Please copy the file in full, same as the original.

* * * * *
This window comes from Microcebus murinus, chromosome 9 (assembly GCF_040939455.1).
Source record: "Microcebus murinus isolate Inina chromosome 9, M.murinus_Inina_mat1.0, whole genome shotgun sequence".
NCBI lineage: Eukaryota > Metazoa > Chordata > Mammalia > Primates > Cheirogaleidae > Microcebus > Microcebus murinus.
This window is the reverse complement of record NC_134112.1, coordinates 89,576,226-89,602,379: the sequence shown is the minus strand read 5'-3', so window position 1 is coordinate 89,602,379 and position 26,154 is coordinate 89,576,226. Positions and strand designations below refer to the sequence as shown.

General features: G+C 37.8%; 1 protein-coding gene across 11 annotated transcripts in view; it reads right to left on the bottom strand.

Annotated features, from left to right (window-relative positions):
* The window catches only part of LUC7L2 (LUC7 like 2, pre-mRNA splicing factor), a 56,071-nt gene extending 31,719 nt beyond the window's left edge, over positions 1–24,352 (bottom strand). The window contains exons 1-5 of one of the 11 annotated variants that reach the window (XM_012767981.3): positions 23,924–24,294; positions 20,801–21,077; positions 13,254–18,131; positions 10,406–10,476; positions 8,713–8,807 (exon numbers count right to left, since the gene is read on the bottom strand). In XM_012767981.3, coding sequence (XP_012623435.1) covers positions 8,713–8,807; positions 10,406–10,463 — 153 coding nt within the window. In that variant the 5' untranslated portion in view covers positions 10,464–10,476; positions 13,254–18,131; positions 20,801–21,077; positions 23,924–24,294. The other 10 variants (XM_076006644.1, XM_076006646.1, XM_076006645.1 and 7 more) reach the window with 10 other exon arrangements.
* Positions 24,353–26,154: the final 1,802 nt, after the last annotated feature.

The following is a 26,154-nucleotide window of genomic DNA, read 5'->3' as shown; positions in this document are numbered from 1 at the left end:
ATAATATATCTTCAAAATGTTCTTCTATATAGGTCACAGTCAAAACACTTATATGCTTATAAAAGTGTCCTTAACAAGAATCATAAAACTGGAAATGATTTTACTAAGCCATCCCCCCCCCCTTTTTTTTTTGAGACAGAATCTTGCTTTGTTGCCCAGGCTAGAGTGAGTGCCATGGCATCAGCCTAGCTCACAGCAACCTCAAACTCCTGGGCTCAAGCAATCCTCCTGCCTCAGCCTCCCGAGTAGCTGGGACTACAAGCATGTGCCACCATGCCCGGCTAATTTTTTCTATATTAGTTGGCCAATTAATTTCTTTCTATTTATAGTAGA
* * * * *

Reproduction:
This window comes from Microcebus murinus, chromosome 9 (assembly GCF_040939455.1).
Source record: "Microcebus murinus isolate Inina chromosome 9, M.murinus_Inina_mat1.0, whole genome shotgun sequence".
NCBI lineage: Eukaryota > Metazoa > Chordata > Mammalia > Primates > Cheirogaleidae > Microcebus > Microcebus murinus.
This window is the reverse complement of record NC_134112.1, coordinates 89,576,226-89,602,379: the sequence shown is the minus strand read 5'-3', so window position 1 is coordinate 89,602,379 and position 26,154 is coordinate 89,576,226. Positions and strand designations below refer to the sequence as shown.

General features: G+C 37.8%; 1 protein-coding gene across 11 annotated transcripts in view; it reads right to left on the bottom strand.

Annotated features, from left to right (window-relative positions):
* The window catches only part of LUC7L2 (LUC7 like 2, pre-mRNA splicing factor), a 56,071-nt gene extending 31,719 nt beyond the window's left edge, over positions 1–24,352 (bottom strand). The window contains exons 1-5 of one of the 11 annotated variants that reach the window (XM_012767981.3): positions 23,924–24,294; positions 20,801–21,077; positions 13,254–18,131; positions 10,406–10,476; positions 8,713–8,807 (exon numbers count right to left, since the gene is read on the bottom strand). In XM_012767981.3, coding sequence (XP_012623435.1) covers positions 8,713–8,807; positions 10,406–10,463 — 153 coding nt within the window. In that variant the 5' untranslated portion in view covers positions 10,464–10,476; positions 13,254–18,131; positions 20,801–21,077; positions 23,924–24,294. The other 10 variants (XM_076006644.1, XM_076006646.1, XM_076006645.1 and 7 more) reach the window with 10 other exon arrangements.
* Positions 24,353–26,154: the final 1,802 nt, after the last annotated feature.

The following is a 26,154-nucleotide window of genomic DNA, read 5'->3' as shown; positions in this document are numbered from 1 at the left end:
ATAATATATCTTCAAAATGTTCTTCTATATAGGTCACAGTCAAAACACTTATATGCTTATAAAAGTGTCCTTAACAAGAATCATAAAACTGGAAATGATTTTACTAAGCCATCCCCCCCCCCTTTTTTTTTTGAGACAGAATCTTGCTTTGTTGCCCAGGCTAGAGTGAGTGCCATGGCATCAGCCTAGCTCACAGCAACCTCAAACTCCTGGGCTCAAGCAATCCTCCTGCCTCAGCCTCCCGAGTAGCTGGGACTACAAGCATGTGCCACCATGCCCGGCTAATTTTTTCTATATTAGTTGGCCAATTAATTTCTTTCTATTTATAGTAGA